A: Yes I think so. You know I always wanted to take care of people. When I left India at 22, I went to England and I worked to provide income for my family while my husband did his master’s degree. I was bringing home a paycheck to survive but it was not in my heart.
Q: What is in your heart?
A: Just helping people. As a teenager, I would have said that I just wanted to be a mom. I am the third of four sisters. Four girls! That’s why my parents never went to the hospital to die. Usually in Indian culture they say you need a boy, to continue your name, but I always say that the girl is more important. One of my older sisters took early retirement and she and her husband took care of my mother with Alzheimer’s for 14 years. Both of my parents died at home with the doctor visiting them.
Q: How would you describe the WIPCR to patients and their family members?
A: My friends ask me, “How can you do this work? People are dying there”. And I say, “this is a most happy place.” I know saying this is different from what one expects. But to me, I know that when the patient walks in, he is not going to be getting out – it is not like a hospital where you will be getting better so they are living that emotion, that they are at the end of their life. But when they enter here, it is so nice.
Q: What is so nice, so special, about the WIPCR?
A: It is the atmosphere. It’s like you are coming to a home and your family is there and they are welcoming you. My family doctor went to visit someone here and he said that this is the best place and we should have more places like this. We welcome not only the patient but the family members. Sometimes we just give them a hug or sit with them. You know if their spouse is dying, they just want to be with you for 10 minutes, they just want to open up to talk about their life, for you to be there, to listen to them.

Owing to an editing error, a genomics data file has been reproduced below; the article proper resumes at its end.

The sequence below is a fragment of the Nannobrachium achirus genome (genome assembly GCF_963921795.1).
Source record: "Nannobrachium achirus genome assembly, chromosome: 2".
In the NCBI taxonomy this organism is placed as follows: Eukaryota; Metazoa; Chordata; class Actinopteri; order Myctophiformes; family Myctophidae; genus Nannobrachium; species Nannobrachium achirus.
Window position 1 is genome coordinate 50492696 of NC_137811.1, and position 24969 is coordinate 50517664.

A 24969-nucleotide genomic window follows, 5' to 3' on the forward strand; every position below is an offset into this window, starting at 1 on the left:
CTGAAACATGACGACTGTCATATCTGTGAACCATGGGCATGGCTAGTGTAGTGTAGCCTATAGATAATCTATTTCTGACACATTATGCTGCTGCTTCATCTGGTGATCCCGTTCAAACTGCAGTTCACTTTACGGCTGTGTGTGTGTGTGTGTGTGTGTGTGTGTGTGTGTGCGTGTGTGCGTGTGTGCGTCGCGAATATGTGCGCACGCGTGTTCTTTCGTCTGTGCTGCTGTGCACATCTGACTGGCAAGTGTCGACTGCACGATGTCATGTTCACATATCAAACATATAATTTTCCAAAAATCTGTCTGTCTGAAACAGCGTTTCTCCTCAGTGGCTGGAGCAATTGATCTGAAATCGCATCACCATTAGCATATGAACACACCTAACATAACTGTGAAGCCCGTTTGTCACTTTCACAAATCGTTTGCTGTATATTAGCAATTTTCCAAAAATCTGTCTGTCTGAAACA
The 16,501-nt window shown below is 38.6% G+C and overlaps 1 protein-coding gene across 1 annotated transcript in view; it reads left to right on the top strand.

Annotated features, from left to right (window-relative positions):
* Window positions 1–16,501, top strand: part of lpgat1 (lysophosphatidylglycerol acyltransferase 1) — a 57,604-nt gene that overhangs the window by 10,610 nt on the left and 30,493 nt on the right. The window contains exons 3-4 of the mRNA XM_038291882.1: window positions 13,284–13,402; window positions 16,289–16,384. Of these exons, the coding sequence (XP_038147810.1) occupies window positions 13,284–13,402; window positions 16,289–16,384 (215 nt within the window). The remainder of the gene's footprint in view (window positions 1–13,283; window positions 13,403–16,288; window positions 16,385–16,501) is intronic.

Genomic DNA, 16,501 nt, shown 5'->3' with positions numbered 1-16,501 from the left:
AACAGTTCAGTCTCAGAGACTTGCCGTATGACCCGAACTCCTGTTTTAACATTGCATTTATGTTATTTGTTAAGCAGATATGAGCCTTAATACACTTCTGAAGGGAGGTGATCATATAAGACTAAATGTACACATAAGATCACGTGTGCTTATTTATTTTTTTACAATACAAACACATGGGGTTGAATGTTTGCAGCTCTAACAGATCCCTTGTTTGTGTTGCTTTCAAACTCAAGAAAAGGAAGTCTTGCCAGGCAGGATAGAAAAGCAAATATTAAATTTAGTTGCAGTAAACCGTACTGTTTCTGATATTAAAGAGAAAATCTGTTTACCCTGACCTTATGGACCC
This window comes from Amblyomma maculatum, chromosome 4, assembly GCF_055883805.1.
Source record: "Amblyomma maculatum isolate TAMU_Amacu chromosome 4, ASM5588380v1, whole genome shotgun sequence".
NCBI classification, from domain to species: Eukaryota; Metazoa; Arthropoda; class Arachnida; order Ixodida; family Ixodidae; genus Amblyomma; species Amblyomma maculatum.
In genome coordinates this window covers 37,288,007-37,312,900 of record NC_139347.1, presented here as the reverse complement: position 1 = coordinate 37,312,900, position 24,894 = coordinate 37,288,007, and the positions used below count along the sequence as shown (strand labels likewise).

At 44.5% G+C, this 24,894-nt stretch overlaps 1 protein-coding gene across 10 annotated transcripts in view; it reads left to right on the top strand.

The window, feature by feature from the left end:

Q: Tell me, do you know the other volunteers here?
A: Oh yes! I am part of the Friday gang because I used to work with the same volunteers on Friday. We sometimes go to dinners or movies or have potlucks. I have made a lot of friends and I say the residence has been lifesaving for me because after losing my job, I was alone, my son was grown up, so I had no family and this place has became my family. So I am giving my day but I am receiving a lot more – I have a reason to get up and go and do something. I am needed. I am important here.
Q: What advice/information would you have for someone interested in becoming a volunteer?
A: I have a friend who is a really good cook and I told her, there are so many things you can do like fundraising or you could come once a week and bake cookies. You don’t have to be with patients if this is not what you want. There is so much work! If they let me, I would come five days a week to volunteer. I honestly would. Now I do four hours on Monday and six on Friday. I file, I photocopy- I am just happy to do something useful.
Sometimes in the summer when I am out walking I thank God I have a pension and I have my little house on this earth. But we all come into the world alone and we leave alone. I am not afraid of the end of life, and this is my goal, to help others.
Q: Sounds like the WIPCR is a high functioning family. It is encouraging to know that volunteers are so integral to the team.
A: (answered by volunteer coordinator Sandra Watson): We have 280 volunteers. And without the volunteers, the residence could not run - we would not be able to function because they do the laundry, patient care, kitchen, maintenance, and gardens, just everything. Some people might be nervous because they do not want to work directly with the patients but we have so many volunteer opportunities, there is something for everyone and we need volunteers. We have an amazing team here.